For people interested in getting heavy equipment operation training, which includes crane operator training, there are a number of options. There are stand-alone courses, certification preparation courses, and complete certification programs. These training programs train students on crane inspection and maintenance, rigging strategies, signals, lifting safety, and assembly. Usually, on-line programs are not available because becoming a heavy equipment operator requires hands-on learning.
Choosing the Right Program
Crane operator training can happen in a variety of locations. For instance, there are over 50 community colleges and technical schools that offer heavy equipment training nationwide. Additionally, apprenticeships are available through the International Union of Operating Engineers as well as the Associated General Contractors of America. There are also a number of reputable firms that offer onsite training, which is recognized by the National Commission for the Certification of Crane Operators (NCCCO).
Deciding where to be trained is up to the students and it is often a matter of access. If a community college or technical school with a heavy equipment training program is nearby, this is an excellent option. However, this is not the case for all those looking to enter the field. For those who do not have such a program nearby, entering into an apprenticeship or finding on-site training might be a better choice.
Crane operator training requires students to do work in the classroom as well as the field. They usually learn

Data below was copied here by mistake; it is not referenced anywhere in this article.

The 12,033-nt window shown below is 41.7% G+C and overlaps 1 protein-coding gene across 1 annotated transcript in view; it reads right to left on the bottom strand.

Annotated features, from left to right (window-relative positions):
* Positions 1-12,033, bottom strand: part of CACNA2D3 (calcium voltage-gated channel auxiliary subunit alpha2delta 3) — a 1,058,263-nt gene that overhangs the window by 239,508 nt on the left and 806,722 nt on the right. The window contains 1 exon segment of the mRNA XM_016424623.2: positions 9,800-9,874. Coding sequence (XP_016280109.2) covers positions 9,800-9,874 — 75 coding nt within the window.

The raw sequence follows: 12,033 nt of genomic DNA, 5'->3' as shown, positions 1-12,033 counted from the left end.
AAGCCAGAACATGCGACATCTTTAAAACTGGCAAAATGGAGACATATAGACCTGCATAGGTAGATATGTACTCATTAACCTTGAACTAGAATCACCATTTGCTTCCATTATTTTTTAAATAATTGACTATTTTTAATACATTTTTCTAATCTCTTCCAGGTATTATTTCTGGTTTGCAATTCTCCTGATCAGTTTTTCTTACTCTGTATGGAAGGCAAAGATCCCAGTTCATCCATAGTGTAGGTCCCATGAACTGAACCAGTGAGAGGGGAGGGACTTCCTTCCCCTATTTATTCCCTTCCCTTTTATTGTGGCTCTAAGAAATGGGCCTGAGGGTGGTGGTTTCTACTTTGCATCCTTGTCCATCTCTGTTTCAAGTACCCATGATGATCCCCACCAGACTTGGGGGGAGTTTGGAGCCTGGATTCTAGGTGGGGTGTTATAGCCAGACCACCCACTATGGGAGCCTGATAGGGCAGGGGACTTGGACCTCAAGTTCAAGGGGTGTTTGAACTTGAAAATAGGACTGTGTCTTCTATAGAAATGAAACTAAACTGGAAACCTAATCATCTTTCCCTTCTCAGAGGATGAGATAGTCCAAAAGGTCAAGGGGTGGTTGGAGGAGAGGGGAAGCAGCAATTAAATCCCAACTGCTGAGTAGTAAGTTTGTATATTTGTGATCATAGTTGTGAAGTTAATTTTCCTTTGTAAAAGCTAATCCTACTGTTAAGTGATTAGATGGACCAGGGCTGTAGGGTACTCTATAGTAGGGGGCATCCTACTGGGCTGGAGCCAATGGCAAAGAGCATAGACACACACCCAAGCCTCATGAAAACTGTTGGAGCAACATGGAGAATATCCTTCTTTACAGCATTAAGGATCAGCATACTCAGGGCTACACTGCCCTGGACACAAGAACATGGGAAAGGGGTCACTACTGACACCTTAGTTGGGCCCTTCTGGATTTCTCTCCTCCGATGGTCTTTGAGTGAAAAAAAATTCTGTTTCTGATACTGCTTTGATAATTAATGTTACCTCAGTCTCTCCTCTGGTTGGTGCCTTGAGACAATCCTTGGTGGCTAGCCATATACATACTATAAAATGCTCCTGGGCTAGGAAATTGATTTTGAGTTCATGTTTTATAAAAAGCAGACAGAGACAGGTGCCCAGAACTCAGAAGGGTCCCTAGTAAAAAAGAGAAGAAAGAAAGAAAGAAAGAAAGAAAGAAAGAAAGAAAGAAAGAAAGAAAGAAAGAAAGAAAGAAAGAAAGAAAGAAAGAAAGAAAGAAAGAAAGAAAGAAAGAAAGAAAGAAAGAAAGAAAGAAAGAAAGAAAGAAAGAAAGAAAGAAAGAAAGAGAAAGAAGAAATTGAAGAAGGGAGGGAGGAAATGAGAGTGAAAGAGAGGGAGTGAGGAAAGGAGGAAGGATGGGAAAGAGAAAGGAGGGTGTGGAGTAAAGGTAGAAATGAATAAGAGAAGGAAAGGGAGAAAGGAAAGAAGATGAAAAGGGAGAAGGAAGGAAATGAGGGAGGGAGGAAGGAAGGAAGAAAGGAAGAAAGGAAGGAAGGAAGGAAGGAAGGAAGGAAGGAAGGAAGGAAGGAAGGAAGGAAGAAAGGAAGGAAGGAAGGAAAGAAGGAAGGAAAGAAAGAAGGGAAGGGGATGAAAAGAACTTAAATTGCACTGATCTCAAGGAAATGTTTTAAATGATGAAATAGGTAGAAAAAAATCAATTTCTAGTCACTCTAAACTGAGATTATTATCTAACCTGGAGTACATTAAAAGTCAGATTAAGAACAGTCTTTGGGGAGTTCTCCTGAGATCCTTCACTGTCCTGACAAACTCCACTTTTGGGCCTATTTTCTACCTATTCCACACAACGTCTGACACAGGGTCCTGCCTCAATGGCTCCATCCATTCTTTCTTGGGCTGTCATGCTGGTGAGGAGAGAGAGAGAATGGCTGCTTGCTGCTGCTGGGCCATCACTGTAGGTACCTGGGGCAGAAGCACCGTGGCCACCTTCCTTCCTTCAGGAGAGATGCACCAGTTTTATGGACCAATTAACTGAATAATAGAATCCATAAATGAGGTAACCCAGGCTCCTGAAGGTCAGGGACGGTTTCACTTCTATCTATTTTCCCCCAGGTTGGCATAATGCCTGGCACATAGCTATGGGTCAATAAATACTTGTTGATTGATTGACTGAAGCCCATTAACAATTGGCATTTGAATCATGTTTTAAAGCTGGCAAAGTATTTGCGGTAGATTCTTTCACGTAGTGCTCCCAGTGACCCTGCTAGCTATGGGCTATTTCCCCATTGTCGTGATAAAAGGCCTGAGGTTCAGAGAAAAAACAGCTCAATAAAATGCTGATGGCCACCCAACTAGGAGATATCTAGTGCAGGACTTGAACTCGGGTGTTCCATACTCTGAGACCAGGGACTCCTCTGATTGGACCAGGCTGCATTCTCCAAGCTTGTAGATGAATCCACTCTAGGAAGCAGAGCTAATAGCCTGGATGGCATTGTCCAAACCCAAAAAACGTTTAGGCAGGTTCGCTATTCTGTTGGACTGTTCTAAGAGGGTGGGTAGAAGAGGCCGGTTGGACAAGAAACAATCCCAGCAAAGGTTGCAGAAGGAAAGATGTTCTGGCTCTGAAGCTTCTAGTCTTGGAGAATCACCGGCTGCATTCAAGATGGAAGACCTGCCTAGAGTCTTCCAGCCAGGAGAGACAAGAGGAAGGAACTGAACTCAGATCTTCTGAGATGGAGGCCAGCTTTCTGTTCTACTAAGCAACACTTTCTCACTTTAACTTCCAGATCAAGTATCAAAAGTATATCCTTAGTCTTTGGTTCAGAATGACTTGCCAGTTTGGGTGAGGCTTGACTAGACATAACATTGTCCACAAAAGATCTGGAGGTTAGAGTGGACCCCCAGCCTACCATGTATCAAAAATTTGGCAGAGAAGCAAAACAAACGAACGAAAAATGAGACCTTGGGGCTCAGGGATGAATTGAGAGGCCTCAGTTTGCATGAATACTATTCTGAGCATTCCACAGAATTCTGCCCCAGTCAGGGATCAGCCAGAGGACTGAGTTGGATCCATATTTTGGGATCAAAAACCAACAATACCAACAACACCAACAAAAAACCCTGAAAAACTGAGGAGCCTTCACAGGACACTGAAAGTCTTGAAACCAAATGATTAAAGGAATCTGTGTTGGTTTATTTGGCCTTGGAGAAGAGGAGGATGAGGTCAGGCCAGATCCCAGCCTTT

* Signal commands
* Using slings
* Lifting safely
* Following American Society of Mechanical Engineers (ASME) standards
Furthermore, students are taught to communicate using voice, radio, and hand signals. Safety around power lines is also emphasized.
Becoming Certified or Licensed
Not all employers require certification for their crane operators. However, becoming certified helps establish competency as a crane operator. All certifications offered through the NCCCO comply with ASME and the American Nation Standards Institute B30 crane safety standards. If becoming certified is not mandatory, it still has benefits. Being certified can make an operator more marketable when they search for a job with a different employer.
Certifications are available for tower, mobile, and overhead crane operators. Certification exams include written and practical application testing, which must be completed within one year. Certification must be renewed every five years via a written test.
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